Europe: new migrants, new problems

15:09 16.03.2022 •

The inflow of Ukrainian refugees is becoming a serious problem for European countries.

According to UN High Commissioner for Refugees representative Shabi Mantou, almost 836,000 people had left Ukraine as of March 2, and already over a million by March 4. An estimated half a million of these people arrived in Poland, more than 100,000 - in Hungary, while the population of Moldova has jumped by four percent due to the influx of refugees fleeing from Ukraine.

Moldovan Foreign Minister Nicu Popescu, is seriously alarmed by all this.

“We call on all European countries to share this burden more fairly. No one would like to see Moldova blowing up and find itself in the epicenter of great financial, political and economic upheavals,” he warned.

These concerns are fully shared in Moldova’s neighboring Poland with Warsaw Mayor Rafał Trzaskowski talking about almost 290,000 people who have arrived in Poland from Ukraine.

“And this is just the beginning. Experts talk about several million refugees who could end up in Poland. The time of "heartfelt" help must end," Trzaskowski believes.

Europeans are beginning to worry not only about the number of people who have left Ukraine, but also about the very special mentality they have brought to Europe. For example, some of them demand to be spoken to in Ukrainian, some are complaining about a non-working pool in the hotel they are staying in, and some present their Ukrainian passports and demand free service. Bulgarians, for example, are especially annoyed watching some more of the aggressively-minded refugees paint-spraying and tearing down monuments to Soviet soldiers.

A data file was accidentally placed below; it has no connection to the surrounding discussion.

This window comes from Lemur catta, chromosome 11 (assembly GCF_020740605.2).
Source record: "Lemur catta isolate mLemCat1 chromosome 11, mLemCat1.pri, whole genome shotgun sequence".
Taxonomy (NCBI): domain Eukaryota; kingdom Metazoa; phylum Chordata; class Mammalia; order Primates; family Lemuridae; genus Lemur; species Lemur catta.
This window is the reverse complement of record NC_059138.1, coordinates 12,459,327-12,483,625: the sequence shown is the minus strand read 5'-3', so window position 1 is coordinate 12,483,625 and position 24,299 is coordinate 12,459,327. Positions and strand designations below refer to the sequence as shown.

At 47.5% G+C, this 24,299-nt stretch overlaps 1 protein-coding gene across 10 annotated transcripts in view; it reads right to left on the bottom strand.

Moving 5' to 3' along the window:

Some have also been migrating to Russia, but while most of them are women with children and elderly people, physically fit Ukrainian men of draft age prefer to move to the West. And what they are doing there? On March 1, in Bologna, Italy, several Ukrainian "refugees" stabbed to death two truck drivers from Belarus in a parking lot. On March 4, in a supermarket in Brescia, Italy, a native of Ukraine started a dispute about the “war” stabbing two Moldovans with a knife…

There is another, much more serious threat that this mass exodus from Ukraine is posing to Europe though.

“During the past few years, many neo-Nazi activists and groups from the US and Europe have visited Ukraine to establish contacts and receive military training,” the Spanish online newspaper El Público writes. “What will they do when they get back home? The answer is obvious. The Europeans may pay a prohibitively high price for the hearty welcome they have given these people,” the paper warns.

"International Life"